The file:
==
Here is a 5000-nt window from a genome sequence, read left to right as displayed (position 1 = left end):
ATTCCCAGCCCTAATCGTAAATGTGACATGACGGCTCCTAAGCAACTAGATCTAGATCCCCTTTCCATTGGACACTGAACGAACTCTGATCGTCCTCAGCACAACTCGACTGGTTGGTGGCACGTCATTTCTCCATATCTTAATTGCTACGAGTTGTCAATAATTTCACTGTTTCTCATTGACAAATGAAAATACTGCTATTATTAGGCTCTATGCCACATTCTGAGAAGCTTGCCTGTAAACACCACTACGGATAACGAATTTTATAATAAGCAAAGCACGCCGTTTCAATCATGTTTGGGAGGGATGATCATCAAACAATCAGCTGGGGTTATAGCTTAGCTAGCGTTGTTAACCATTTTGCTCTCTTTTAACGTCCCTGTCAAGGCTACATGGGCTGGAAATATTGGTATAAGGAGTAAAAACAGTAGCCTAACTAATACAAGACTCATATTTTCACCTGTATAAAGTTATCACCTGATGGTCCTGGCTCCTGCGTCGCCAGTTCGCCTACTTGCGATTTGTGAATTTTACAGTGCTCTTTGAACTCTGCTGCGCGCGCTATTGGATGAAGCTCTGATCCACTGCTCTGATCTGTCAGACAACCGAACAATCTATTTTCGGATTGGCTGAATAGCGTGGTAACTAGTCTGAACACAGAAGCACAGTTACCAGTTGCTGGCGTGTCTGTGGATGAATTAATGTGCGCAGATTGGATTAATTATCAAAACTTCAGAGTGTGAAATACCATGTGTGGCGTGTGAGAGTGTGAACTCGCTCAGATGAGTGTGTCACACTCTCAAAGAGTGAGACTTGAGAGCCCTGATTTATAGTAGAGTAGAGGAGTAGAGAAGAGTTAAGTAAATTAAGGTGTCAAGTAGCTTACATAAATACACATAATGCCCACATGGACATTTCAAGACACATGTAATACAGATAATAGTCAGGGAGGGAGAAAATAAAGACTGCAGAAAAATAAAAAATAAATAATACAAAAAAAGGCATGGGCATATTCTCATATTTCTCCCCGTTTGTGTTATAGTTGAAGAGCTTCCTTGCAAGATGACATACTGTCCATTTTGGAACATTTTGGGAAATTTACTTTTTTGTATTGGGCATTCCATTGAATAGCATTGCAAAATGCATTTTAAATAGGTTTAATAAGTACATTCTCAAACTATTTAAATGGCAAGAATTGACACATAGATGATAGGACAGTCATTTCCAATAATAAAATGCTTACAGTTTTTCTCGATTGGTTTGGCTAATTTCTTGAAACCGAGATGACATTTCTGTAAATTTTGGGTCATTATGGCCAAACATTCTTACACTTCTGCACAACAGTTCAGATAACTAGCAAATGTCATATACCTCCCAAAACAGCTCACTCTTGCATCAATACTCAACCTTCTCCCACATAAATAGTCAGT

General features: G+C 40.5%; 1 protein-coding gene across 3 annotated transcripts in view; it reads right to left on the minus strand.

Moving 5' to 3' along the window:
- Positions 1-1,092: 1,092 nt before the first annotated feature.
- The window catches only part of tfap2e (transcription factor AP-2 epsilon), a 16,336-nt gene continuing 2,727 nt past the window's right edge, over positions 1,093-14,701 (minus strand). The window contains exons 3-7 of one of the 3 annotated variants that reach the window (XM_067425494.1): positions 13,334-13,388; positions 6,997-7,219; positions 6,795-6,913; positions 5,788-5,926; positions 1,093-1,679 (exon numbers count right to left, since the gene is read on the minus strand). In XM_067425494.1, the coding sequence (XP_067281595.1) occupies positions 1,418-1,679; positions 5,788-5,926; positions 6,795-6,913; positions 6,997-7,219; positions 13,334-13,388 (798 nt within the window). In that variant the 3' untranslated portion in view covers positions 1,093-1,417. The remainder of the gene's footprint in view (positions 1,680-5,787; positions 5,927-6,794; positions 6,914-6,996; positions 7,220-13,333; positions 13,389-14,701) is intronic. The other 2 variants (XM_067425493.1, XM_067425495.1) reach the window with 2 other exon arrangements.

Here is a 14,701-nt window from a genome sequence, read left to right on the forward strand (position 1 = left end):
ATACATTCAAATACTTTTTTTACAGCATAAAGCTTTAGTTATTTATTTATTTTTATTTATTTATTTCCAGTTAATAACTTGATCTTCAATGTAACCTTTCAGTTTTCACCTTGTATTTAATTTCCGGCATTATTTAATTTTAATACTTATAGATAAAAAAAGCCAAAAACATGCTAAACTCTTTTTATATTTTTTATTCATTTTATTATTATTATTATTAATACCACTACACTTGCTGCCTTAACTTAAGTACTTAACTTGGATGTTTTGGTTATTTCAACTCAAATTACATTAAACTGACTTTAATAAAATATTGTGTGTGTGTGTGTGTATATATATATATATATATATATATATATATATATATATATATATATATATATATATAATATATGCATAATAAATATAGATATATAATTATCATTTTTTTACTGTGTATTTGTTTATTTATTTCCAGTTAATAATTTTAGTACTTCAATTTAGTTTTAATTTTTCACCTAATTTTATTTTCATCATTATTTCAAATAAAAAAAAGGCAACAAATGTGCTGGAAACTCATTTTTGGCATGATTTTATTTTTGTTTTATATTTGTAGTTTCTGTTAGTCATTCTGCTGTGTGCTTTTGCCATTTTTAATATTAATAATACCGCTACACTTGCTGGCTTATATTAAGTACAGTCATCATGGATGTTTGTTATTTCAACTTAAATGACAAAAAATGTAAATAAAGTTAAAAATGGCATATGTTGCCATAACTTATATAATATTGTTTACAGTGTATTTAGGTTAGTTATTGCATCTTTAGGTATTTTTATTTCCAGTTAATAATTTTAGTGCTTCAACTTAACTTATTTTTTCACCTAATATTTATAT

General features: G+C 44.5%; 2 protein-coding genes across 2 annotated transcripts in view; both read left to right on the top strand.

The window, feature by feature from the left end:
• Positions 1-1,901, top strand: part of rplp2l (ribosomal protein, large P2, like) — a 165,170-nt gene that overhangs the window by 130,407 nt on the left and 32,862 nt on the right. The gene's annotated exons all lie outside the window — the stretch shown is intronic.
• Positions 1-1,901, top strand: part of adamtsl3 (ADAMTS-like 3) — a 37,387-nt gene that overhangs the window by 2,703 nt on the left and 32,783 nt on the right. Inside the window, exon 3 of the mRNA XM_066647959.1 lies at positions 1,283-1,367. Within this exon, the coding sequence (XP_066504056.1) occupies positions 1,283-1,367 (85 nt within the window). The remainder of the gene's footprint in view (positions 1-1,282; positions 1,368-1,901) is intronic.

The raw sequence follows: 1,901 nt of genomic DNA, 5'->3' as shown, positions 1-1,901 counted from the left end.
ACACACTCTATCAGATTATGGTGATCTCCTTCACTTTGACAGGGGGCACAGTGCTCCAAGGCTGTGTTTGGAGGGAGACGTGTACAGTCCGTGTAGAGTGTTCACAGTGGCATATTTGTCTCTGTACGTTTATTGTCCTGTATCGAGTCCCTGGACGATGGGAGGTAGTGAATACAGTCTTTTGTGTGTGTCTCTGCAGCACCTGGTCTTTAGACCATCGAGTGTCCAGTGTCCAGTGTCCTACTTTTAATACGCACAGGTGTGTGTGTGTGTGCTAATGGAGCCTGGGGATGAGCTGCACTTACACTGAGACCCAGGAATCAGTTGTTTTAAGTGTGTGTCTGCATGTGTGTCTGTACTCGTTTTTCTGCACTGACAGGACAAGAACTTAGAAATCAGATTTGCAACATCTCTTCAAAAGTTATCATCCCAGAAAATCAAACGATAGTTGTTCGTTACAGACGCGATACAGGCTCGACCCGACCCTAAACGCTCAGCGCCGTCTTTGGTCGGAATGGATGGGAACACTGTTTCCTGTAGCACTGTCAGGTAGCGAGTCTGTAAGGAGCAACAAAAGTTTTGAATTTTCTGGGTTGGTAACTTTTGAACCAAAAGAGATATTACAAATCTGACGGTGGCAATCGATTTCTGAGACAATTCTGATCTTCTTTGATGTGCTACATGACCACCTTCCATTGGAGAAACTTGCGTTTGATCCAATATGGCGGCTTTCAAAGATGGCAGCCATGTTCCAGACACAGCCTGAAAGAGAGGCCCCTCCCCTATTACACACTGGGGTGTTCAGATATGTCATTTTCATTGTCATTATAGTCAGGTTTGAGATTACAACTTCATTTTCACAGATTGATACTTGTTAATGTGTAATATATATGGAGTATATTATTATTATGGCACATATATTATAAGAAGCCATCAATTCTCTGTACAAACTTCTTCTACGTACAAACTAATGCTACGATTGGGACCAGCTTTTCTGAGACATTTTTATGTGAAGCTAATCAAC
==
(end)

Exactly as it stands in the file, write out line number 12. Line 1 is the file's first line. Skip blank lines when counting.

• Positions 1-1,901, top strand: part of adamtsl3 (ADAMTS-like 3) — a 37,387-nt gene that overhangs the window by 2,703 nt on the left and 32,783 nt on the right. Inside the window, exon 3 of the mRNA XM_066647959.1 lies at positions 1,283-1,367. Within this exon, the coding sequence (XP_066504056.1) occupies positions 1,283-1,367 (85 nt within the window). The remainder of the gene's footprint in view (positions 1-1,282; positions 1,368-1,901) is intronic.